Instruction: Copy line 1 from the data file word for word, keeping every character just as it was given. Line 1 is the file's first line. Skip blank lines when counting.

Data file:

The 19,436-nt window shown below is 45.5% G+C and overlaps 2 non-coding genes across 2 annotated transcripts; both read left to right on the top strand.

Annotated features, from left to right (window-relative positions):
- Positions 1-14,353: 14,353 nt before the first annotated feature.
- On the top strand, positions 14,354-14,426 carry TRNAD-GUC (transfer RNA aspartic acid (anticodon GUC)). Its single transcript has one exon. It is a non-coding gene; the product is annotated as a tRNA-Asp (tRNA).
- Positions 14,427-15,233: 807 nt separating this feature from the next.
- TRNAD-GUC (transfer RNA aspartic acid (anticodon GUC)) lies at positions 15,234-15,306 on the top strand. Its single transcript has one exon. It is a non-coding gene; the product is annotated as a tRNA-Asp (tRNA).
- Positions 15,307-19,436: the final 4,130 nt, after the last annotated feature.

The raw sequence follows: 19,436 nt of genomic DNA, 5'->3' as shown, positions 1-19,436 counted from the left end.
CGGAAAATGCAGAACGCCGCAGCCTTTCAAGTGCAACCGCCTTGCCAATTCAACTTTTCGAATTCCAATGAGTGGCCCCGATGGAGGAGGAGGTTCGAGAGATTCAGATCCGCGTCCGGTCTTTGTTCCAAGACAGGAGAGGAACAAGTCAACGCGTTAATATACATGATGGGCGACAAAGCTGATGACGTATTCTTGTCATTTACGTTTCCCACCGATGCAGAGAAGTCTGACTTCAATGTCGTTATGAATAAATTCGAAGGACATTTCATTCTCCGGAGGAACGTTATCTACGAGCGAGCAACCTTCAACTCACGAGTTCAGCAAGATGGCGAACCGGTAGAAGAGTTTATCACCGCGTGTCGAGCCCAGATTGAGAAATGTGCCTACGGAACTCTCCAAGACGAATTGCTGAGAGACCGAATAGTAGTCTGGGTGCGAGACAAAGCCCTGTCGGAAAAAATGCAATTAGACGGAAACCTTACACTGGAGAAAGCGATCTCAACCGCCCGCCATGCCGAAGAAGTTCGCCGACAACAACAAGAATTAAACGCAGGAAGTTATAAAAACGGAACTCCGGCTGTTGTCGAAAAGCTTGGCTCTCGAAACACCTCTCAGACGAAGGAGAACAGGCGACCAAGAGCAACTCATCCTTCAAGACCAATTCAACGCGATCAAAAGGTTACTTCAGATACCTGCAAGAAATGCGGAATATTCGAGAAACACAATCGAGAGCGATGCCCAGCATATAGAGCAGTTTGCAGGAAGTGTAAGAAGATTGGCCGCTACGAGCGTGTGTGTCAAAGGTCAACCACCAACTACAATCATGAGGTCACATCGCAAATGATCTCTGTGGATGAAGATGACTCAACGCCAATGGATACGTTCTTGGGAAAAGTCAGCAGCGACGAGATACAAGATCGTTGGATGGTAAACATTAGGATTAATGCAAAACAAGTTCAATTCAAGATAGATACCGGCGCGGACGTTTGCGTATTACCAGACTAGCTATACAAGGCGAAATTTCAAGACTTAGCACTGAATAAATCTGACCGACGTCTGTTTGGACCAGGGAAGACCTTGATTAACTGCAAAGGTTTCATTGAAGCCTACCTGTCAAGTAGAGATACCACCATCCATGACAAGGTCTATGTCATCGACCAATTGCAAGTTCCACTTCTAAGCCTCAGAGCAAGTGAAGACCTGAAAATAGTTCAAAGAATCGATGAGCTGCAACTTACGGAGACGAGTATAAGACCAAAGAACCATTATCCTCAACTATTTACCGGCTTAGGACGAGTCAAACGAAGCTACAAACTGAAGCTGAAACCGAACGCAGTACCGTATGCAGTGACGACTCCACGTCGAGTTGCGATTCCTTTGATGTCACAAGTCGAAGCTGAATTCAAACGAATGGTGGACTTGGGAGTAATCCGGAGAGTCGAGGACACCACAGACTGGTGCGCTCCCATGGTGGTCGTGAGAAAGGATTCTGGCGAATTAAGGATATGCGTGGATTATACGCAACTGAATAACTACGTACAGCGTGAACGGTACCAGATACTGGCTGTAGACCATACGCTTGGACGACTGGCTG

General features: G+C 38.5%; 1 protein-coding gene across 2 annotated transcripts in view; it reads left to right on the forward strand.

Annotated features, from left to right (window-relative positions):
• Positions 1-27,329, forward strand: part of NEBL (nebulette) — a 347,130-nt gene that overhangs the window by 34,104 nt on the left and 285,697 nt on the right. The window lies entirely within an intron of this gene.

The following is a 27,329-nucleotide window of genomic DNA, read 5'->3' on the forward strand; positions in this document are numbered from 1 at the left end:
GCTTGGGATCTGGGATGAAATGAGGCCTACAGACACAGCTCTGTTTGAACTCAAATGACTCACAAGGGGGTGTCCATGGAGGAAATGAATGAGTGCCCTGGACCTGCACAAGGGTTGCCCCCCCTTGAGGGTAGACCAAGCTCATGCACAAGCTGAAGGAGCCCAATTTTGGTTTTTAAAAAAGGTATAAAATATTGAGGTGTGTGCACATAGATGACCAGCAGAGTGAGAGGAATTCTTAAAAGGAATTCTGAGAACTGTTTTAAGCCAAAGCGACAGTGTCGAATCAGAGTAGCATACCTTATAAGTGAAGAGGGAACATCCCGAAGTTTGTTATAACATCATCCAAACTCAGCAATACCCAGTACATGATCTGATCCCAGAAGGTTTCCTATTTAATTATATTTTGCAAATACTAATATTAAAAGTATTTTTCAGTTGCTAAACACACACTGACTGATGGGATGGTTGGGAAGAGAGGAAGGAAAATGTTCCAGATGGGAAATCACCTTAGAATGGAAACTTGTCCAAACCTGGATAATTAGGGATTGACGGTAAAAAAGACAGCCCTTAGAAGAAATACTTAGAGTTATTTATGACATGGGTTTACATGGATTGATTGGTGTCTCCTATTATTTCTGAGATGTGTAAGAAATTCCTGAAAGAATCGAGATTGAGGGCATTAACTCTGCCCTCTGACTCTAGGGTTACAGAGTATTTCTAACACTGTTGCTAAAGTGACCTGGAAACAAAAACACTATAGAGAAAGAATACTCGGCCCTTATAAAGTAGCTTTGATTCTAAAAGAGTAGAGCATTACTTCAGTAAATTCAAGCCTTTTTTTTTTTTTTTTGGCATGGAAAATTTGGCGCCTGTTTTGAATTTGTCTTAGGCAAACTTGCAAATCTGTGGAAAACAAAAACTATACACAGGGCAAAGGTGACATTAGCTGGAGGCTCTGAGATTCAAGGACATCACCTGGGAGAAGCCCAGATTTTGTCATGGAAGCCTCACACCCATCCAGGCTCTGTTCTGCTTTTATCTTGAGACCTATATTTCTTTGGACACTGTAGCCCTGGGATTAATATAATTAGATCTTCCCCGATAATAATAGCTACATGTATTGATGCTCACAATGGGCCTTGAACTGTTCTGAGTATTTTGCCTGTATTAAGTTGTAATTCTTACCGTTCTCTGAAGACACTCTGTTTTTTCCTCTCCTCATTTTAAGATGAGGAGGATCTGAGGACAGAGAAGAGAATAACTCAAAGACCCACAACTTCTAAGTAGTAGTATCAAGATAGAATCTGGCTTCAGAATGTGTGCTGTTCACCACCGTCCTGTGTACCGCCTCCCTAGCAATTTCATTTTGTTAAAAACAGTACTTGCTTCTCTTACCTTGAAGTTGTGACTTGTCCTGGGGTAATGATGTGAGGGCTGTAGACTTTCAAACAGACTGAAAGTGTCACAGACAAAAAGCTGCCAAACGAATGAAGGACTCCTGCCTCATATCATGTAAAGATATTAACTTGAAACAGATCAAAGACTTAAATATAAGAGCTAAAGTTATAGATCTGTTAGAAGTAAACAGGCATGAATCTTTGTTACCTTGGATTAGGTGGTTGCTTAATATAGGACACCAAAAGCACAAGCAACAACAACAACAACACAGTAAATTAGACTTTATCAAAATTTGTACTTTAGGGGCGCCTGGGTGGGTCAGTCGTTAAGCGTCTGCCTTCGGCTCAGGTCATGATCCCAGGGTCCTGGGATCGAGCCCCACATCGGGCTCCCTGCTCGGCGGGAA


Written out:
The 19,436-nt window shown below is 45.5% G+C and overlaps 2 non-coding genes across 2 annotated transcripts; both read left to right on the top strand.